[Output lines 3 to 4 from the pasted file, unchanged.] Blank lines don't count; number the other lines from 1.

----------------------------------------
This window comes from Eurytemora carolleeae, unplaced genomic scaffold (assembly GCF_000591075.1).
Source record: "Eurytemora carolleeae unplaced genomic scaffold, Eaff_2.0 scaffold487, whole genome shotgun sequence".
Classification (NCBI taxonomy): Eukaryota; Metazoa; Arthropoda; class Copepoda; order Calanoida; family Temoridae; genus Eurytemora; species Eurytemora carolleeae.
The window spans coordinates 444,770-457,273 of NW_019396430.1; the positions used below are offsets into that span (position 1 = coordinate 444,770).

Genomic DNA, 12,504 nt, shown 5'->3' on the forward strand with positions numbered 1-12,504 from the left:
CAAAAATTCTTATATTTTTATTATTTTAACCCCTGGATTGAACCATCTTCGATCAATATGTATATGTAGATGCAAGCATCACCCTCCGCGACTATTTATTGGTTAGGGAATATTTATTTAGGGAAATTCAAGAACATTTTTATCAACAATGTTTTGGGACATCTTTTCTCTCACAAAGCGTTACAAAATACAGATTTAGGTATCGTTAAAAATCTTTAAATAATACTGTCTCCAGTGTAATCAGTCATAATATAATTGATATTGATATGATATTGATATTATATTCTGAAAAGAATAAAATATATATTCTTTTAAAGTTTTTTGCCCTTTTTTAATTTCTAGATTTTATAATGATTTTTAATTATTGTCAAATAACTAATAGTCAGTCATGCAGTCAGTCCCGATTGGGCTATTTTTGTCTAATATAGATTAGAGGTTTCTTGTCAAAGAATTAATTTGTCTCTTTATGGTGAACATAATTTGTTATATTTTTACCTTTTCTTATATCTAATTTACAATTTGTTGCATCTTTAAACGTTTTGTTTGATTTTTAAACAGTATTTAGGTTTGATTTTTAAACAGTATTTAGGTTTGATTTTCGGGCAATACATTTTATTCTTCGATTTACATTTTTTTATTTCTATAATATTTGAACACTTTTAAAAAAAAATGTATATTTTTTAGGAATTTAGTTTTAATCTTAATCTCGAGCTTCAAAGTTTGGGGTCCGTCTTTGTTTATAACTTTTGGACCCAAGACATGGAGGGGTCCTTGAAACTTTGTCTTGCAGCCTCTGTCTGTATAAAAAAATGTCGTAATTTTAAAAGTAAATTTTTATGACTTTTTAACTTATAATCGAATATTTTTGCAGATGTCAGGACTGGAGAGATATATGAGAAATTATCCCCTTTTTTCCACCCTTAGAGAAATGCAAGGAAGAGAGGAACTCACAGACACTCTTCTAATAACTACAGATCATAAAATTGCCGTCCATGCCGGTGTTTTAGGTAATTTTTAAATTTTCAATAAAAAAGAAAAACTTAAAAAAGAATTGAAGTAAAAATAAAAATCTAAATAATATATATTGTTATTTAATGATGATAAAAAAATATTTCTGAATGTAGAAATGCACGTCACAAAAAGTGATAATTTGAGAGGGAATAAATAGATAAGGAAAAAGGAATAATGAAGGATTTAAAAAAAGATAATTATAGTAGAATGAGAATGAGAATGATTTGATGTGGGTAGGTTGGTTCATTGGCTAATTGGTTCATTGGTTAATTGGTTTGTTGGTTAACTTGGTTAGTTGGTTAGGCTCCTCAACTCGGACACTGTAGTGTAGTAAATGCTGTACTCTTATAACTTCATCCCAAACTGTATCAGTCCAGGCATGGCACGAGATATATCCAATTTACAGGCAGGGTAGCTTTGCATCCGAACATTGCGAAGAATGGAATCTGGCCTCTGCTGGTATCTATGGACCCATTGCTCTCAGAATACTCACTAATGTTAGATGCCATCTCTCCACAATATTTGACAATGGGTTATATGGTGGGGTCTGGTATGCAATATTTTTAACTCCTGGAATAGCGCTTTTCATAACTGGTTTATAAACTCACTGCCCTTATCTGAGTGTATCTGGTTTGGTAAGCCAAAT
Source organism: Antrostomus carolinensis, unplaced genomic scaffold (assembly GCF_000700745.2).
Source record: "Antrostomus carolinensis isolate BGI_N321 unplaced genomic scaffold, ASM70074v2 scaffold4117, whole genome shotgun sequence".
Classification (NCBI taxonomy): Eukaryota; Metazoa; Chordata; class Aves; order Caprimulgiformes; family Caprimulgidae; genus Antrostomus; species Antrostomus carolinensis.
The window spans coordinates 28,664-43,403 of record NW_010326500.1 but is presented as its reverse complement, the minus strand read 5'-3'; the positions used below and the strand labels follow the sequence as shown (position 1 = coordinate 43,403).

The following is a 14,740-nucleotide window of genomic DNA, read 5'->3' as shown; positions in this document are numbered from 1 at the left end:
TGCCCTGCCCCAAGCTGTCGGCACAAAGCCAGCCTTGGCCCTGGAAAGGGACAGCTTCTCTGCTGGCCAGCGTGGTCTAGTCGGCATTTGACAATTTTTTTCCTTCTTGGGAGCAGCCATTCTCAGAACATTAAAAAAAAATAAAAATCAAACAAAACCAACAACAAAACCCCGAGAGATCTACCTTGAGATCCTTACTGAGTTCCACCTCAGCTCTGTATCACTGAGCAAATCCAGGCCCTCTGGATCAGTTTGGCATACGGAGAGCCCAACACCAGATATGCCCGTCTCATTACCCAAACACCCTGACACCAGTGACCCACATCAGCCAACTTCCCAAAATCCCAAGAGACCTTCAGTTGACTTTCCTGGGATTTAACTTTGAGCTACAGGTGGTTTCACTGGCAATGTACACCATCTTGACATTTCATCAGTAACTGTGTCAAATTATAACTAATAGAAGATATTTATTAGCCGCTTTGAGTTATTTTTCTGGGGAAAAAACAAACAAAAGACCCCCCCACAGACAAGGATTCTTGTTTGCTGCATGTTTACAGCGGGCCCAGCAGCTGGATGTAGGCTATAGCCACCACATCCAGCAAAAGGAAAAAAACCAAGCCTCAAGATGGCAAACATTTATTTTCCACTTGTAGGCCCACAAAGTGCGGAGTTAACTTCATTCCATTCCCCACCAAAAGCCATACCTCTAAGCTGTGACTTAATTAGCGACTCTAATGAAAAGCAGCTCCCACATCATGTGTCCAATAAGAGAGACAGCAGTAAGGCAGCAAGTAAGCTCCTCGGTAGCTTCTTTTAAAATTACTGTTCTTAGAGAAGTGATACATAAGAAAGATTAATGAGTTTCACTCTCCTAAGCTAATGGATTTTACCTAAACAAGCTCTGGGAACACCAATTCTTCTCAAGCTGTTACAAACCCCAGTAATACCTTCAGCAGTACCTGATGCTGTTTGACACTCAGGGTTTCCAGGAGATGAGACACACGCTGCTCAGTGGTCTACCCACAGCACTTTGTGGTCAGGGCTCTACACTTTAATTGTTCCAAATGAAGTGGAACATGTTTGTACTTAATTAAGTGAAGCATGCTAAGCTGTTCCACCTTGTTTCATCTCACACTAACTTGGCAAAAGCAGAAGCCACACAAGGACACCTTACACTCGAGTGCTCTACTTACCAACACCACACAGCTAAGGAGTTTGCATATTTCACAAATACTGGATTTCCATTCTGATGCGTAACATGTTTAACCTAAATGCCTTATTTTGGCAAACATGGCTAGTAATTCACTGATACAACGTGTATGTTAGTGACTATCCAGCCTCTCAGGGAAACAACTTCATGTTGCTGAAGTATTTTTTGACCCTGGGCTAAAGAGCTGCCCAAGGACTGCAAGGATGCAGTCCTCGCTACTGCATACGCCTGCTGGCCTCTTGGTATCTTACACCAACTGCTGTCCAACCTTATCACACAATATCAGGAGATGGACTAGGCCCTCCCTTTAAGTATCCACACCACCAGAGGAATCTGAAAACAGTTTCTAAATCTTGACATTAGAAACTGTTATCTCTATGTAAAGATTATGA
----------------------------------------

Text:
Classification (NCBI taxonomy): Eukaryota; Metazoa; Arthropoda; class Copepoda; order Calanoida; family Temoridae; genus Eurytemora; species Eurytemora carolleeae.
The window spans coordinates 444,770-457,273 of NW_019396430.1; the positions used below are offsets into that span (position 1 = coordinate 444,770).